Wed 14 Jul 2021

Tribunal should take account of "childcare disparity" in sex discrimination claim

More than 20 years after it was identified, the childcare disparity is still a feature of working life.

Indirect discrimination claims, where a requirement (a "PCP") is applied to everyone but it results in putting individuals with a particular protected characteristic at a disadvantage, can be complicated.  Not only does a claimant with the protected characteristic need to show they have been put at a disadvantage, they also need to show that a group with whom they share that protected characteristic are also disadvantaged.  Correctly identifying the pool for comparison can be critical to the success or failure of a claim.  While often it is necessary for a claimant to present evidence demonstrating this group disadvantage, in some cases the facts being relied upon may be accepted as common knowledge. 

In Dobson v North Cumbria Integrated Care NHS Foundation Trust the Claimant was a community nurse.  After the birth of her first child she requested a flexible working pattern that resulted in her working two days a week while her mother in law looked after her child.  Some 8 years later the NHS Trust reviewed their flexible working arrangements.  It concluded that the claimant would have to occasionally work weekends.  The claimant refused, citing childcare responsibilities, and was dismissed.  She brought a claim for unfair dismissal and indirect sex discrimination against the NHS Trust.  Her claim was based on the argument that women disproportionately bear the burden of childcare responsibilities and consequently a requirement to work weekends put them, and her personally, at a particular disadvantage when compared to men.

The employment tribunal dismissed the claim.  When considering whether there was a group disadvantage the tribunal considered the application of the weekend working requirement to the claimant's team only.  The team was made up of 8 women and 1 man and the tribunal concluded that everyone in the team could comply with the requirement.  As such there was no particular disadvantage to women and the claim failed.  The NHS Trust had put forward an argument that, even if the requirement was indirectly discriminatory it was justified as a legitimate aim - achieving flexible working for all - was being pursued and it was proportionate to apply this to all members of the claimant's team.

On appeal the EAT found that the tribunal had been wrong to limit the pool for comparison to the claimant's team.  The correct approach was to consider all of the NHS Trust's community nurses that were required to work flexibly, not just the team.  The tribunal should also have taken judicial notice of the fact that as women bear the brunt of childcare responsibilities - the childcare disparity - they were less likely to be able to accommodate certain working patterns.  There was a wealth of case law stretching back to the Court of Appeal in 1999 that tribunals are entitled to take into account their own knowledge and experience that the burden of childcare falls upon many more women than men when deciding a case of this sort.  In light of the EAT's conclusions both the unfair dismissal and indirect discrimination claims would therefore need to be revisited and the case was remitted back to the employment tribunal.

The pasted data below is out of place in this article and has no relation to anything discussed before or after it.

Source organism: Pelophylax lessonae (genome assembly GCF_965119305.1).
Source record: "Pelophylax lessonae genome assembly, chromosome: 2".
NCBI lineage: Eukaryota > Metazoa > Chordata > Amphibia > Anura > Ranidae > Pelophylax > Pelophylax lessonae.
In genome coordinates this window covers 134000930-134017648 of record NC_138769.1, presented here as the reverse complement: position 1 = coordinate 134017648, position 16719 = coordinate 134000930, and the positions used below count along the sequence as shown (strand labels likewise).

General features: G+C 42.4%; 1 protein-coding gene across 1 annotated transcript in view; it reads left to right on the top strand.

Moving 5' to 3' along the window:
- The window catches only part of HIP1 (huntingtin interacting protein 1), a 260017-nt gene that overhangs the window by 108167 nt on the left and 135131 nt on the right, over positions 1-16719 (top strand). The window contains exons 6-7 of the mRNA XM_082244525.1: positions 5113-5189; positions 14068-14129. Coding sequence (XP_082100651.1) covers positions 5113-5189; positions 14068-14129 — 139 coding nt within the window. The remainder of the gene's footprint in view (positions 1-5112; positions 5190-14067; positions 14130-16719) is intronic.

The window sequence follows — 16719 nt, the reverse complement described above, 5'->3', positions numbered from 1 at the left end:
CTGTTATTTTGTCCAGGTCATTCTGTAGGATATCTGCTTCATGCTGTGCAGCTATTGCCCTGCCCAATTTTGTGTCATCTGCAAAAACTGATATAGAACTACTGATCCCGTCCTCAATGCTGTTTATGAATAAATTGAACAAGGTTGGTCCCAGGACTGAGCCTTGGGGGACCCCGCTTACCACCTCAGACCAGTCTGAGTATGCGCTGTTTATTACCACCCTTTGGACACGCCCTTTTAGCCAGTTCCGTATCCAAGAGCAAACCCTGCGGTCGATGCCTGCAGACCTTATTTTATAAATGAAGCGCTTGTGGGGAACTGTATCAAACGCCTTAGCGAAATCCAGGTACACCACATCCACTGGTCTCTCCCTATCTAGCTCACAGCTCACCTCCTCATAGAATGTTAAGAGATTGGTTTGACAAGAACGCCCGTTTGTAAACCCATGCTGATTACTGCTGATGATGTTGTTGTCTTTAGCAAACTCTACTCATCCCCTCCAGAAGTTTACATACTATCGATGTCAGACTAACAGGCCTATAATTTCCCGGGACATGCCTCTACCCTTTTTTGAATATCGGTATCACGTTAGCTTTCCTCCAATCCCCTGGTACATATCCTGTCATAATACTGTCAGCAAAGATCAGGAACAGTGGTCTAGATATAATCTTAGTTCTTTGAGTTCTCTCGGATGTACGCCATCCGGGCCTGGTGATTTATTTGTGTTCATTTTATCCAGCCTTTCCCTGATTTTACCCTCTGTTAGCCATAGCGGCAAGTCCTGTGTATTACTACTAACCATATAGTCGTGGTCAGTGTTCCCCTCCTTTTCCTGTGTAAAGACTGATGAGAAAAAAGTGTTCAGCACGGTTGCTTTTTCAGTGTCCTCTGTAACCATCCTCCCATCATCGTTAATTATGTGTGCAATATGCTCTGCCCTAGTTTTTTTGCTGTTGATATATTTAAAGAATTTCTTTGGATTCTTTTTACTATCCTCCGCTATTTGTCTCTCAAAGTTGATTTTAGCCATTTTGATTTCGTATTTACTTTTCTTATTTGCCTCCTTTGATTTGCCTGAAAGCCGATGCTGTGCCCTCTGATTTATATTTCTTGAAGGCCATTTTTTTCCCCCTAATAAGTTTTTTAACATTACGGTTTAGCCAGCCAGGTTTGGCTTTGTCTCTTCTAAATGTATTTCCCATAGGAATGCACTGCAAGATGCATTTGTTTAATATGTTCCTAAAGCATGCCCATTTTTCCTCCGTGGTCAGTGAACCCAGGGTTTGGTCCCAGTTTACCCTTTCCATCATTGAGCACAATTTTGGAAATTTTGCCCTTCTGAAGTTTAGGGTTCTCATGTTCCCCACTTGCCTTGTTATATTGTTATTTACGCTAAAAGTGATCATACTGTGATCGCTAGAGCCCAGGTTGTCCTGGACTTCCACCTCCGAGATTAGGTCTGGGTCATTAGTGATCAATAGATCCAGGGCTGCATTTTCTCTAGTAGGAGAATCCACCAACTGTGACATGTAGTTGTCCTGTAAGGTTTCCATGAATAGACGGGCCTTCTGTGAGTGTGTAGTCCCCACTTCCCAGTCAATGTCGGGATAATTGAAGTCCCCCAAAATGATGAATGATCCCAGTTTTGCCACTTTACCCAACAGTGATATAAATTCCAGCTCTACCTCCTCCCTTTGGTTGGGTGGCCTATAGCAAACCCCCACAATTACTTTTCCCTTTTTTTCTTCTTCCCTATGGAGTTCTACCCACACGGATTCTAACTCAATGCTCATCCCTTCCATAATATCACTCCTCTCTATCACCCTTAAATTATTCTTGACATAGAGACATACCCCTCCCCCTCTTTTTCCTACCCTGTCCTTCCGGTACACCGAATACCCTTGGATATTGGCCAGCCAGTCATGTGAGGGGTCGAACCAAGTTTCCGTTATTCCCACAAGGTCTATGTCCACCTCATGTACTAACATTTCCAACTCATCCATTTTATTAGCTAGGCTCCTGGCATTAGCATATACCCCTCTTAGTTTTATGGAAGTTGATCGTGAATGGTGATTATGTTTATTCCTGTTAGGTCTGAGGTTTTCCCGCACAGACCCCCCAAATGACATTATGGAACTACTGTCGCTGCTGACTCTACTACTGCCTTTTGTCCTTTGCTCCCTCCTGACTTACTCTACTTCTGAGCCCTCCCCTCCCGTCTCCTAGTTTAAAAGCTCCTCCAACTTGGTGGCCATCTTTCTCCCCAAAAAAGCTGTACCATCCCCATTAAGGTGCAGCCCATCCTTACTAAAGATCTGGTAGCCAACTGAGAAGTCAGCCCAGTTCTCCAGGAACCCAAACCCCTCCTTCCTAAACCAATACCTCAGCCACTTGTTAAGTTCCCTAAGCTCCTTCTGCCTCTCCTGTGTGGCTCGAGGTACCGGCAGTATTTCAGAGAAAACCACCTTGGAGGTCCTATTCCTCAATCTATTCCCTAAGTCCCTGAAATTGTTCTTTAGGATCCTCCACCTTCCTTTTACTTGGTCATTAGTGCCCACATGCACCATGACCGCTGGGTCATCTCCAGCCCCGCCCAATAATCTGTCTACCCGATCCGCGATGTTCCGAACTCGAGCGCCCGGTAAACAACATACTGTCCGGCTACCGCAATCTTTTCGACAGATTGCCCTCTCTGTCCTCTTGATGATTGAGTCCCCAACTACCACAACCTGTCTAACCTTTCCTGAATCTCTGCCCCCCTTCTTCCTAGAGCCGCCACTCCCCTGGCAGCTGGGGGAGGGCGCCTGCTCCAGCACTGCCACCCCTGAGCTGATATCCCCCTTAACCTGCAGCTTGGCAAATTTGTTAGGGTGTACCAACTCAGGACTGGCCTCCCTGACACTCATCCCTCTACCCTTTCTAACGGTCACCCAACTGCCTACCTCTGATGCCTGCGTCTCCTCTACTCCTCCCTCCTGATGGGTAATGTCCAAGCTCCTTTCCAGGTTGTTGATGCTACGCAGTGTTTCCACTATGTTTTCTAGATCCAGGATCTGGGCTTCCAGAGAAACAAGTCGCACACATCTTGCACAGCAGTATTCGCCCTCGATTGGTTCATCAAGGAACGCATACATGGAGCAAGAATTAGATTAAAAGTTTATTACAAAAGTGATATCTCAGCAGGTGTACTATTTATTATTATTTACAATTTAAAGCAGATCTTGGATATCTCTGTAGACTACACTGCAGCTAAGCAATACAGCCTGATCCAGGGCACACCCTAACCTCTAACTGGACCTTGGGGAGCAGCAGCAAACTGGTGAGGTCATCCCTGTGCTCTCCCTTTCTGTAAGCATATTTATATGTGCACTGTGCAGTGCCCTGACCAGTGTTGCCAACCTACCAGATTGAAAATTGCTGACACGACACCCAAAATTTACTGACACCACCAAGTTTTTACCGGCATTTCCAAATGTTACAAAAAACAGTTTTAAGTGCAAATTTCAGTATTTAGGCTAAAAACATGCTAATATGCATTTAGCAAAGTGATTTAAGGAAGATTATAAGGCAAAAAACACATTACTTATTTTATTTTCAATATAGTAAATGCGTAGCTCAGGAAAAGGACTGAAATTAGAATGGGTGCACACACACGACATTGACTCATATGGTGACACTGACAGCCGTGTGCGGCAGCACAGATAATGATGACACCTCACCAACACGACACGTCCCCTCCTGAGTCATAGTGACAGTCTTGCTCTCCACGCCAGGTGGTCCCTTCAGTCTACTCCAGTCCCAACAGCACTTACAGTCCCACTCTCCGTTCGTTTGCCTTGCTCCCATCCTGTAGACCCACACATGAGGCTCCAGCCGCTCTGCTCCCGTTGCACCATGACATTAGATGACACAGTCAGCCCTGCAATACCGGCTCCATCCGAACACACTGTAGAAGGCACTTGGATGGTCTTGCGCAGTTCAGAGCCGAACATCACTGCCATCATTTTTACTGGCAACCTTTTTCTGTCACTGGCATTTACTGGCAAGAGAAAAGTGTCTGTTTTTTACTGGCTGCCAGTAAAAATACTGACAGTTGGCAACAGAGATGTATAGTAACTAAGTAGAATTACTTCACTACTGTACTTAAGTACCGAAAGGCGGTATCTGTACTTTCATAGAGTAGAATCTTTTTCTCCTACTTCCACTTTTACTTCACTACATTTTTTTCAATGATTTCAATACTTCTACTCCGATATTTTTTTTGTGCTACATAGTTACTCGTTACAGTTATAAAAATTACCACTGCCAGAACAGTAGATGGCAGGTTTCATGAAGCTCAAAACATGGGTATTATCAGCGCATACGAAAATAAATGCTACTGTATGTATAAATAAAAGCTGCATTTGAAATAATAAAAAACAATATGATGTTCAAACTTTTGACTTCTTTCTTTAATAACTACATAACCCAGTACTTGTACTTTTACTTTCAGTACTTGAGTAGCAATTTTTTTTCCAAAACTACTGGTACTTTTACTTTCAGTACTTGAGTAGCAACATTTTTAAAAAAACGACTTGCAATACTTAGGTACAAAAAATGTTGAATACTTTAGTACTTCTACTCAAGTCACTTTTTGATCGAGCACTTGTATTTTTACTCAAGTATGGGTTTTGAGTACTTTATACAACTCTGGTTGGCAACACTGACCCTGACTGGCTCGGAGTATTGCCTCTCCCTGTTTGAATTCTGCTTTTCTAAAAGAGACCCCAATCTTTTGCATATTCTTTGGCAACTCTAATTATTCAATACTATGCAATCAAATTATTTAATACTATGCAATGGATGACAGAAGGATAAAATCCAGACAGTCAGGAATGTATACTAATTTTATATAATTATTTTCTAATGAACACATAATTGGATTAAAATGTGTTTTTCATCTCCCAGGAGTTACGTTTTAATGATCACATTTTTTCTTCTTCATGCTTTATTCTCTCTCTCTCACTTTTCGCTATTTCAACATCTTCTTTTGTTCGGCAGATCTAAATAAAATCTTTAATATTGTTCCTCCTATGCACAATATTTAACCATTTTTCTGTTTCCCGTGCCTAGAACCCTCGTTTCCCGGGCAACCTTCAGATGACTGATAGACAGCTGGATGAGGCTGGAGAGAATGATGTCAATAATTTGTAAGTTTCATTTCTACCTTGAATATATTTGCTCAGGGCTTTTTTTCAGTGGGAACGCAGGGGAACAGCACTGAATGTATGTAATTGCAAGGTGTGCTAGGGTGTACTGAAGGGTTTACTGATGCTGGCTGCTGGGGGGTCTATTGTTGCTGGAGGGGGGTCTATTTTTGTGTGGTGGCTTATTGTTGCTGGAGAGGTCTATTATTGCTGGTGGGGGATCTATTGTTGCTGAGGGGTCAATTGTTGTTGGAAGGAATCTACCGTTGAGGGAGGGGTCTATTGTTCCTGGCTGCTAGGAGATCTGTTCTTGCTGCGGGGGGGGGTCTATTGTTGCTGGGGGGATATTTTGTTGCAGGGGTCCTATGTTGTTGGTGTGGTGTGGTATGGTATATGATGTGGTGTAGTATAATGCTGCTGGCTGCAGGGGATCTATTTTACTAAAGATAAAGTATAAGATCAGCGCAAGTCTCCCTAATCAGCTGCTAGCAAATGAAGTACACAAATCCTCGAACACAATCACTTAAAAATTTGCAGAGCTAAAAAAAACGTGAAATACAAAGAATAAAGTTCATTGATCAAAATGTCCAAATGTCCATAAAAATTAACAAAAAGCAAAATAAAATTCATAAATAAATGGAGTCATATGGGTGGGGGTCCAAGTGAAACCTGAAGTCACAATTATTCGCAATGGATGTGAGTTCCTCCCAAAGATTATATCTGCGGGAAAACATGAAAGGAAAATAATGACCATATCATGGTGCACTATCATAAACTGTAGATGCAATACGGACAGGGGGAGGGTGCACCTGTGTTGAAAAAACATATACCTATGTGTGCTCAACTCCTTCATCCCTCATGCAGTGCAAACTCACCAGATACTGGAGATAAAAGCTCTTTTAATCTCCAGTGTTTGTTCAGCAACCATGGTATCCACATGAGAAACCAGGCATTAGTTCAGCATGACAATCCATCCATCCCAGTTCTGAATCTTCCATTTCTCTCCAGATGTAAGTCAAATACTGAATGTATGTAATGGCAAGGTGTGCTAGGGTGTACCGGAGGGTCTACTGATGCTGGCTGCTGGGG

Although tribunals need to take judicial notice of the childcare disparity, its existence does not mean female claimants will always be able to show group disadvantage.  Not all forms of flexible working will put women at a particular disadvantage compared to men.  Even where group disadvantage does exist an employer may still be able to justify an indirectly discriminatory provision, criterion or practice.  It is also to be hoped that there will come a time when the childcare disparity no longer exists, when men and women share childcare responsibilities more equally.  Closing the gender pay gap and the intention to make flexible working the default position for all roles may help facilitate this to happen in the future, as will a move by society, more generally, away from outdated gender stereotyped roles within the home.  In the meantime employers need to remain conscious of how working requirements may disproportionately impact on working mothers.

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